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Logotyp för Naturhistoriska riksmuseet
Logotyp för Naturhistoriska riksmuseet
Museet i kvällsljus

The Bergskollegium collection

The Bergskollegium where responsible of leading and controlling the Swedish mining and metallurgical industry.

The Bergskollegium (1637–1857)

Was a Swedish government agency established during Queen Christina's regency, with the responsibility of leading and controlling the Swedish mining and metallurgical industry. In various mining districts, mining operations were conducted based on the bergsregale (a royal privilege), and one of the state's most important instruments for regulating and controlling this was the issuance of privilege letters for blast furnaces, hammers, and manufacturing works in Sweden.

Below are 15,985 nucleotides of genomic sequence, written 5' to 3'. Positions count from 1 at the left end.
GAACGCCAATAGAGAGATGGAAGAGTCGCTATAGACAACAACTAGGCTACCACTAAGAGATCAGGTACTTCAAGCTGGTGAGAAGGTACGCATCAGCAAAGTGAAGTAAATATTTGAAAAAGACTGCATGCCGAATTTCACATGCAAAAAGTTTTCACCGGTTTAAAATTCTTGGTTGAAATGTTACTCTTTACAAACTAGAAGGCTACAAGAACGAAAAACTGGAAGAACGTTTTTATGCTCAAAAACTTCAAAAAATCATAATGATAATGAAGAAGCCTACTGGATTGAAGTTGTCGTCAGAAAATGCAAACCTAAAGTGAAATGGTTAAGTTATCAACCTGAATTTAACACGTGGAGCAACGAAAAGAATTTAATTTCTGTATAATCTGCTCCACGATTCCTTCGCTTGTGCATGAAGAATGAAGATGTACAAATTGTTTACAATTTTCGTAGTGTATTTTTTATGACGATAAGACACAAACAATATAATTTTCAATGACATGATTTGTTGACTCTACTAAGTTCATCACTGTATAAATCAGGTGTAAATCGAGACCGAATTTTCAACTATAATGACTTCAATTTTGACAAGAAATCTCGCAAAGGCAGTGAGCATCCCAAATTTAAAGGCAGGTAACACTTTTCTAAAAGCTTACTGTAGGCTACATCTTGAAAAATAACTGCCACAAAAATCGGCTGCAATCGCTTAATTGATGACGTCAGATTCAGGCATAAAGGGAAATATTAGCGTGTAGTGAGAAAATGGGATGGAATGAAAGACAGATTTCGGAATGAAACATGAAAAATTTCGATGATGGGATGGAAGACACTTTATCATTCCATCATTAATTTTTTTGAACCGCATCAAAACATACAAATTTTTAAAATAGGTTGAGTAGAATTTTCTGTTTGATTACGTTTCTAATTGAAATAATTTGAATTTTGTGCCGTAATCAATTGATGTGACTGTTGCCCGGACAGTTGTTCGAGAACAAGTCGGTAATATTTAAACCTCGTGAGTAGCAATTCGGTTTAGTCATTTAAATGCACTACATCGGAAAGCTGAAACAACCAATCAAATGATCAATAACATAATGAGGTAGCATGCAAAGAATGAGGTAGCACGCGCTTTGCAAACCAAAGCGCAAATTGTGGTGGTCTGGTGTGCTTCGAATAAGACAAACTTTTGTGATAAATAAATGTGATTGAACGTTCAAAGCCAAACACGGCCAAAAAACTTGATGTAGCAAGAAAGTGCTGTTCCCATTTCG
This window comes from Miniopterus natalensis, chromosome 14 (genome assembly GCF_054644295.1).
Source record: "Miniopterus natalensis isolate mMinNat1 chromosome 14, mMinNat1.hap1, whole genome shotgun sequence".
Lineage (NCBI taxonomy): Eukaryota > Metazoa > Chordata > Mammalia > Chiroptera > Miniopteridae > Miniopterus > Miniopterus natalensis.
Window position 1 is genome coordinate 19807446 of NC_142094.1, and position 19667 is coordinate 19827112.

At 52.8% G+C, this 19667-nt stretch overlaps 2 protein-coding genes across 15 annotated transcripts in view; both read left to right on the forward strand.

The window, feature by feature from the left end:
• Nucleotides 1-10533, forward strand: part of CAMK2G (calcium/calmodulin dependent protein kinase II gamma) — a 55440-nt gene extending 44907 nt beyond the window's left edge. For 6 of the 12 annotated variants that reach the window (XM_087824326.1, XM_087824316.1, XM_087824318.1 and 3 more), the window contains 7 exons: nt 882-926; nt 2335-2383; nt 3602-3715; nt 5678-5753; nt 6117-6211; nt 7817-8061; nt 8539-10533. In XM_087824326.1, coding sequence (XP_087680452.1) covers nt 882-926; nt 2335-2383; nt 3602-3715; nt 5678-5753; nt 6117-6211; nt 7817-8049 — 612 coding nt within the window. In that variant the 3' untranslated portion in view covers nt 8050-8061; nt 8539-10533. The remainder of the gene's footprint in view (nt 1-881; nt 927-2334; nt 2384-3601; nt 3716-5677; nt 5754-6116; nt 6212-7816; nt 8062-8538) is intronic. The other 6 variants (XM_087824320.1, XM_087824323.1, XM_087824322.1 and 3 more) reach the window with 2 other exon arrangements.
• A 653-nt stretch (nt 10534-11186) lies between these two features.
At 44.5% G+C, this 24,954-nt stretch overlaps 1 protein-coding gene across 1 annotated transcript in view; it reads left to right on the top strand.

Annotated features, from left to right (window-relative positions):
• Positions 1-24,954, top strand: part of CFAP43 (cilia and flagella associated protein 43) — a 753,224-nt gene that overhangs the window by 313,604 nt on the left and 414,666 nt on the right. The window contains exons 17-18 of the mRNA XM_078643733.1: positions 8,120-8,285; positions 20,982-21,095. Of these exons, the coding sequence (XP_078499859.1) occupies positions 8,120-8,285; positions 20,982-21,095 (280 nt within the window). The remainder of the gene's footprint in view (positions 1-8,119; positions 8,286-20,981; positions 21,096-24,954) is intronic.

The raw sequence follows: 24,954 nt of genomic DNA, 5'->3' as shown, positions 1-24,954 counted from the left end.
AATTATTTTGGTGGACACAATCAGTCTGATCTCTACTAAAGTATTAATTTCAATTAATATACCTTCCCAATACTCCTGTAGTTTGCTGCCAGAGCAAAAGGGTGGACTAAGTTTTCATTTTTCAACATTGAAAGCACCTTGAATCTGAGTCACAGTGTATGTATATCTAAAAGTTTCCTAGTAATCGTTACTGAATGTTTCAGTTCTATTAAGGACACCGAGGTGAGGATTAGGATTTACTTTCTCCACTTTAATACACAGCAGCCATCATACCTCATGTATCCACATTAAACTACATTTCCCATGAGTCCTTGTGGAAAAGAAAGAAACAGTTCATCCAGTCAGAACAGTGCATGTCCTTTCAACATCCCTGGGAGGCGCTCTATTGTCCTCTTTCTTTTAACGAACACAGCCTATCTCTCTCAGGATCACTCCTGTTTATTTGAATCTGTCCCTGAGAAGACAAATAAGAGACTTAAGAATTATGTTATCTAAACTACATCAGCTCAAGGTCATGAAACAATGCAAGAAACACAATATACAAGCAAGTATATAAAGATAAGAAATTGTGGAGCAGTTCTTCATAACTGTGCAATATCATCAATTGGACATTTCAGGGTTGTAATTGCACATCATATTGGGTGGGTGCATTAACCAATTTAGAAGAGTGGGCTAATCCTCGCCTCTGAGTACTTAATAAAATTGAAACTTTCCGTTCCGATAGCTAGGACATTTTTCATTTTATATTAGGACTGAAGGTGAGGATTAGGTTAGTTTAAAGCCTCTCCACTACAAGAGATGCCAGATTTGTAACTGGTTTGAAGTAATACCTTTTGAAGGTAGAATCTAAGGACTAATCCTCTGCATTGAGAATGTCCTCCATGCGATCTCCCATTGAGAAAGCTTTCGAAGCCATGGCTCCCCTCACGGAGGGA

The Collegium also included a testing chamber and a "Laboratorium Chymicum," where mineral and ore samples were chemically analyzed. At times, the position of assayer at the Bergskollegium was also held concurrently with the same position at the Royal Mint (later the Mint). In 1683, Urban Hjärne was commissioned by royal letter to lead the laboratory's operations, and he was the one who began to compile an official mineral collection at the Bergskollegium.

Over time, this collection grew and was housed in various locations in Stockholm, but with the dissolution of the Bergskollegium in 1857, the collection was transferred to the ownership of the Swedish Museum of Natural History and moved there in 1859. The entire collection comprises about 11,000 items.

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